• 23 almonds (77 mg)
  • ½ C lima beans (63 mg)
  • 21 hazelnuts (45 mg)
  • 8 oz milk (34 mg)

Sodium/Chloride (major)

Recommended Intake: For Healthy Adults RDA sodium: 2,300 mg; AI chloride: 2.3 g/day

Physiological Role/Benefit

For adults with high blood pressure: Upper limit for sodium: 1,500 mg

  • Blood pressure
  • Blood volume
  • Muscle contractions
  • Transmission of nerve impulses
  • Electrolyte balance
  • Digestive juices in the stomach

Food (Amount of Nutrient)

  • 1 t salt (2,300 mg)
  • Cured meats (read labels)

Naturally occurring in:

  • 1 C milk (107 mg)
  • 1 C beets (106 mg)
  • 1 stalk celery (32 mg)

Potassium (major)man shopping

Recommended Intake: AI for adults: 4.7g

  • Build proteins and muscle
  • Carbohydrate utilization
  • Control electrical activity of the heart
  • Control acid-base balance
  • Electrolyte balance

Food (Amount of Nutrient)

  • 1 medium banana (422 mg)
  • 1 medium baked potato with skin (926 mg)
  • 1 medium orange (237 mg)
  • ½ C spinach (420 mg)
  • 1 oz sunflower seeds (241 mg)

Selenium (trace)

Recommended Intake: RDA for adults: 55 mcg

Physiological Role/Benefit

  • Making antioxidant enzymes to prevent cell damage and improve recovery
  • Thyroid hormone metabolism

Food (Amount of Nutrient)

  • 6 Brazil nuts (543 mcg)
  • 3 oz tuna (92 mcg)
  • 3 oz shrimp (42 mcg)
  • 3 oz chicken (25 mcg)
  • ¼ C sunflower seed kernels (18.6 mcg)

Iron (trace)

Recommended Intake: RDA for adults: 8-18 mg

Physiological Role/Benefit

  • Female needs are at the upper end of this range.
  • Hemoglobin synthesis (anemia prevention)
  • Transfer oxygen from lungs to tissues and muscles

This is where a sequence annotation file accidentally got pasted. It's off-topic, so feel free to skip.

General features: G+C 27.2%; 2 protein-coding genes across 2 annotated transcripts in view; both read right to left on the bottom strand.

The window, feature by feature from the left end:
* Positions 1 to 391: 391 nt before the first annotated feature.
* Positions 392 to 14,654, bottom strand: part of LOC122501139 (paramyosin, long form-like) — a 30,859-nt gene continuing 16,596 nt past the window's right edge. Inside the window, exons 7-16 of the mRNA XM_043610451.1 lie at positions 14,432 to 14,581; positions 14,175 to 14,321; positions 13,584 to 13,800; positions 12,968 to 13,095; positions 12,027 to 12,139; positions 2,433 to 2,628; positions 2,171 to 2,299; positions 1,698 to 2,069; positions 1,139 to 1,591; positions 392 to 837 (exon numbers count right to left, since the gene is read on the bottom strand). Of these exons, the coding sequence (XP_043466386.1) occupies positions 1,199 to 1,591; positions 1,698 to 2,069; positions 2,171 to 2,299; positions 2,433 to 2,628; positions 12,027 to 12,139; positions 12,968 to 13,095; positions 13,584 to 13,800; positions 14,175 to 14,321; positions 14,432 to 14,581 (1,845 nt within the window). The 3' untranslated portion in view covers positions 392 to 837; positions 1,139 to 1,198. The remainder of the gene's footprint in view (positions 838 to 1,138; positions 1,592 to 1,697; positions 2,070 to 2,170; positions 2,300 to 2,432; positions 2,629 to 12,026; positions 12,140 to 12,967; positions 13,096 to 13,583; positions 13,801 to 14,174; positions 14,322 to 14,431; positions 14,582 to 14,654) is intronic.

• Cardiovascular performance
  • Metabolism
  • Cellular function

Food (Amount of Nutrient)

Heme sources are most absorbable from meat, seafood, and poultry. Plants and fortified foods are non-heme sources.

  • 3 oz oysters (8 mg)
  • 3 oz beef (1.6 mg)
  • 1 C white beans (8 mg)
  • ½ C lentils (3 mg)
  • ½ C spinach (3 mg)

Zinc (trace)

Recommended Intake: RDA for adults: 8-11 mg

Physiological Role/Benefit

  • Immune system support
  • Cell division
  • Cell growth
  • Wound healing
  • Carbohydrate breakdown

Food (Amount of Nutrient)

  • 6 medium cooked oysters (27-50 mg)
  • 3 oz pork (1.9-3.5 mg)
  • ½ C baked beans (0.9-2.9 mg)
  • 1 oz cashews (1.6 mg)

Chromium (trace)

Recommended Intake: AI for adults: 20-35 mcg

Physiological Role/Benefit

  • Carbohydrate, protein, and fat metabolism
  • Fatty acid and cholesterol synthesis
  • Insulin action
  • Glucose metabolism

Food (Amount of Nutrient)

  • ½ C broccoli (11 mcg)
  • 3 oz ham (10.4 mcg)
  • 1 English muffin (3.6 mcg)
  • 8 oz grape juice (7.5 mcg)

*Key: RDA = Recommended Dietary Allowance, AI = Adequate Intake, mg = milligram, mcg = micrograms, g = grams, C = cups, t = teaspoons.

References:

Rosenbloom, C. A. & Coleman, E.J. (Eds.) 2012. Sports Nutrition: A Practice Manual for Professionals (5th ed.). Chicago: Academy of Nutrition and Dietetics.

USDA (United States Department of Agriculture), National Agricultural Library. Accessed Dec 12, 2016. https://fnic.nal.usda.gov/food-composition/vitamins-and-minerals

NCBI (National Center for Biotechnology Information). Accessed Dec 12, 2016, https://www.ncbi.nlm.nih.gov/